David Haye: All Bravado, No Bottle

By Jeff Meyers: Wow. Pathetic. Disgraceful. Shameful. These are the words that come to mind upon viewing David “The Excusemaker” Haye’s uninspired, horrid performance Saturday evening in Hamburg, Germany against Wladimir Klitschko in a match that unified three of the heavyweight belts (WBA, WBO and IBF). After all the chest-pounding, insults and smack talk that brought David Haye to the pinnacle of his career, Mr. Haye…just…wouldn’t…fight.

It’s as simple as that.

As a result, Haye will pocket millions of dollars and hopefully—for fans of boxing who actually like to see fighters back up their words with actions—make good on his threat to retire from boxing.

For those who didn’t see the fight, it was another in a long series of dominating but somewhat unsatisfying victories obtained by Wladimir Klitschko, with Dr. Steelhammer using his foot movement, stiff jab and height to keep opponents at bay while slowly battering them back into their shells. Klitschko can be legitimately criticizing for not heeding the words of now-exasperated trainer Emmanuel Steward, who unsuccessfully implored his charge to go after the tired, confused and scared Haye and end the thing in the later rounds. Klitschko settled for a unanimous decision win.

But as Wladimir pointed out in an interview following the bout, it’s kind of hard to fight against someone who is so terrified of getting hit that he won’t engage. The way Haye waxed on about how Klitschko was robotic, uninspiring and lacking stones prior to the fight was clearly projection. Haye was content to showboat, preen and throw potshots from across the ring all night as opposed to actually throwing punches. There were no jabs from Haye; the Brit was happy bobbing and weaving all night. Even when Haye actually landed one of his Hayemakers, he wouldn’t follow up and try to inflict more damage.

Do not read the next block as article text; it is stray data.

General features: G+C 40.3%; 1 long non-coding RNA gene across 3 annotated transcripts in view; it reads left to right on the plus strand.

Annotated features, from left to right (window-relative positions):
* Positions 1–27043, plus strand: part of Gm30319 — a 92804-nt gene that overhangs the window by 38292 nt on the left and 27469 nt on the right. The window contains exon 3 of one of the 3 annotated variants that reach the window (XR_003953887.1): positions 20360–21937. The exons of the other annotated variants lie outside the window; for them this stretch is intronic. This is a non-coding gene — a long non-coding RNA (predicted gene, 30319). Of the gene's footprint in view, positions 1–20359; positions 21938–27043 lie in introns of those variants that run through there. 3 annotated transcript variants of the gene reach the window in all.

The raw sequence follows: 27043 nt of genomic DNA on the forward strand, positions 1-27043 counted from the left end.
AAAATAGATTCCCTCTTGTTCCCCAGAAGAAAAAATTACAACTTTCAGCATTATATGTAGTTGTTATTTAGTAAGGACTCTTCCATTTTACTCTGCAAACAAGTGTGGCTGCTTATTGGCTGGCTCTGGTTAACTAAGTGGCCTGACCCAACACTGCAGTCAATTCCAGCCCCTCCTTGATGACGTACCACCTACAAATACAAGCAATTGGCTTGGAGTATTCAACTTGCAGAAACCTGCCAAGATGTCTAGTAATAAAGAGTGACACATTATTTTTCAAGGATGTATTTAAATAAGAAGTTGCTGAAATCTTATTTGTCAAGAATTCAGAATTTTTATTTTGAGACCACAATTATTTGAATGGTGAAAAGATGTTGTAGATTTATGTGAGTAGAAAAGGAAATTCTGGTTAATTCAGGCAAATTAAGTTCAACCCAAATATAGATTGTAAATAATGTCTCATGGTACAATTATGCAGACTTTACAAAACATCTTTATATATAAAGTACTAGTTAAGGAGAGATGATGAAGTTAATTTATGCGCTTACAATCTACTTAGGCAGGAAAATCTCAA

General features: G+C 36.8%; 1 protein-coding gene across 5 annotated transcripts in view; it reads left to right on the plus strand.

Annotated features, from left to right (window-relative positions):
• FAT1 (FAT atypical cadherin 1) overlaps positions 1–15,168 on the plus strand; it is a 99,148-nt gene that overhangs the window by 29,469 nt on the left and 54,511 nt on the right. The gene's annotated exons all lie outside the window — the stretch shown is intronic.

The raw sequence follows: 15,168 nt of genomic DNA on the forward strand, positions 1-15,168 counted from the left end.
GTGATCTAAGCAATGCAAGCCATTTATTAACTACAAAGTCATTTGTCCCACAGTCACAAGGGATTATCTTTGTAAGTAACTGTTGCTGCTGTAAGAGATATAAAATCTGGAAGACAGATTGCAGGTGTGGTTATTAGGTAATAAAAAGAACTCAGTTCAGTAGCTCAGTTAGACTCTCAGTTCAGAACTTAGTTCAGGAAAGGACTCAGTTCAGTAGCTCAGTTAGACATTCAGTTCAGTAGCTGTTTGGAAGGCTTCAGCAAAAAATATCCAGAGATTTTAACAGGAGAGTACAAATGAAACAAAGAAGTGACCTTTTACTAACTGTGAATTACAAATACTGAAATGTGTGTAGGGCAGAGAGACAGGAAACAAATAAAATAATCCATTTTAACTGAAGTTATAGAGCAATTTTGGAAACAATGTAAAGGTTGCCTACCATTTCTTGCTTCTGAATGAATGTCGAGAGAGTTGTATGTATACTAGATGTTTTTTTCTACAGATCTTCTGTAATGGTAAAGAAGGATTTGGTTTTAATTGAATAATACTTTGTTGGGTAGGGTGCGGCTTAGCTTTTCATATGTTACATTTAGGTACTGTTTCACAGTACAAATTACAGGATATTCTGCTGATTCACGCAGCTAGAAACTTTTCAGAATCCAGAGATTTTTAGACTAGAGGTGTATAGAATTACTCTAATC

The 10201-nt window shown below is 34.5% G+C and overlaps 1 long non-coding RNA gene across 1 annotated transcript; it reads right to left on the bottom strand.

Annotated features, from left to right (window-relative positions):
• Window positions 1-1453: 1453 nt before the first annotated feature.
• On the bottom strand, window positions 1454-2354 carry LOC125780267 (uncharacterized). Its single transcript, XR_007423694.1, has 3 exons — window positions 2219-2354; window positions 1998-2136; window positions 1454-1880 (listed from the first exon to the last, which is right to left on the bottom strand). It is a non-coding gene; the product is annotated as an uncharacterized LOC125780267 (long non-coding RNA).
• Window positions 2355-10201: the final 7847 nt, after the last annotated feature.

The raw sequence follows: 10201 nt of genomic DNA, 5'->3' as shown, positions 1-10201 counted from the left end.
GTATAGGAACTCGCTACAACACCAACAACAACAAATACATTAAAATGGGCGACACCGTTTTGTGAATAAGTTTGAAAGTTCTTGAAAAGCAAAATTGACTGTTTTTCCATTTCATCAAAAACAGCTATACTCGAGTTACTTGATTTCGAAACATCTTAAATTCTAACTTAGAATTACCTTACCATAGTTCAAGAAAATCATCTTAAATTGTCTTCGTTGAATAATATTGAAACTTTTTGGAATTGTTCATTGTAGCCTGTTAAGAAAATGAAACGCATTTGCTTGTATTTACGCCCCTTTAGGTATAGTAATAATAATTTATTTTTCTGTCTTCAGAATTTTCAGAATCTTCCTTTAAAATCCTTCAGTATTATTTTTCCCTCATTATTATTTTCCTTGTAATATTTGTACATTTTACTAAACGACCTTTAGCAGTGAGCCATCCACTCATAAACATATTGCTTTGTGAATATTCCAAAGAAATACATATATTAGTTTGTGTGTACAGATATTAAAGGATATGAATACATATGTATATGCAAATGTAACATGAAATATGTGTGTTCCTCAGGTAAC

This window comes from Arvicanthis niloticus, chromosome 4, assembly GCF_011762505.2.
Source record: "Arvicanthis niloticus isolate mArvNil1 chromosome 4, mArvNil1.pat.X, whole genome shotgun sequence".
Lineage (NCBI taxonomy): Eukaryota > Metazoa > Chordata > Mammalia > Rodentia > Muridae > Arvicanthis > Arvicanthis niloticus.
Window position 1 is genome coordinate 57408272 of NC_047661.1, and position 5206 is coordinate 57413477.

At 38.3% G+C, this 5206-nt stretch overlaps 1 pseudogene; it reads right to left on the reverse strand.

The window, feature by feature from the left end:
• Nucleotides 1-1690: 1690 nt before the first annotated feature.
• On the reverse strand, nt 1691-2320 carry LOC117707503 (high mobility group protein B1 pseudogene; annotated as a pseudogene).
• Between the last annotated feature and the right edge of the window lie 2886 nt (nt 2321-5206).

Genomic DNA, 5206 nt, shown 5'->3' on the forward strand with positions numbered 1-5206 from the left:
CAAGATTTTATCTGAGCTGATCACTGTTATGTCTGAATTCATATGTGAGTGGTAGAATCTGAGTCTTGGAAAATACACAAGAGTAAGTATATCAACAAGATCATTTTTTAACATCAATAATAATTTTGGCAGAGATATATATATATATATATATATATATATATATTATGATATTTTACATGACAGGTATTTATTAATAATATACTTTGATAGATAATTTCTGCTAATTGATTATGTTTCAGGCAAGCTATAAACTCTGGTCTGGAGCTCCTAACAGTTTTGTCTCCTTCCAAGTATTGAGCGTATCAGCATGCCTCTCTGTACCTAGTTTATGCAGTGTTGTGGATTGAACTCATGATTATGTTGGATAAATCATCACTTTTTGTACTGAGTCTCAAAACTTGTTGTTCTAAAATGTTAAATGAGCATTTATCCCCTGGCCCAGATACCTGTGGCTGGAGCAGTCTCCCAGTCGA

In light of his pre-fight antics, Haye’s performance is exponentially annoying because he duped millions into believing he had the bottle—English slang for courage—to match his bravado. Not so much.

Whenever a fighter starts looking to the referee for help, I know he’s either in trouble or has no interest in actually fighting. That was Haye: The Excusemaker kept flopping on the canvas every time Klitschko got close to him and clinched. It got so bad that referee Genaro Rodriguez actually had to take the matter into his own hands by interpreting Haye’s eleventh-round blatant pratfall as a knockdown instead of a throw down by Klitschko. It was one of the highlights of the bout and underscored just how impatient the fans and all those who plunked down money to watch the fight must have felt by watching a man fight for three title belts who thought he could actually win without throwing punches.

But the excuses and gripes didn’t end inside the ring. Haye’s whining spilled over into his post-bout interview with Larry Merchant, where we saw Haye actually took the time to remove his right shoe to show he broke his toe a few weeks prior, which adversely affected Haye’s performance since he couldn’t sit down on his punches.

What? Really?

I can only imagine what was going through the heads of Lennox Lewis and George Foreman, who were at the arena in Hamburg, if they saw Haye’s interview. I think it’s fair to say you’d never in a million years see champions like Lewis, Foreman, Muhammad Ali, Mike Tyson or Joe Louis refuse to go out on their sword in a heavyweight fight of such magnitude. To say Haye didn’t leave it all out there in the ring Saturday is an understatement. He barely lifted his sword.

Article posted on 03.07.2011

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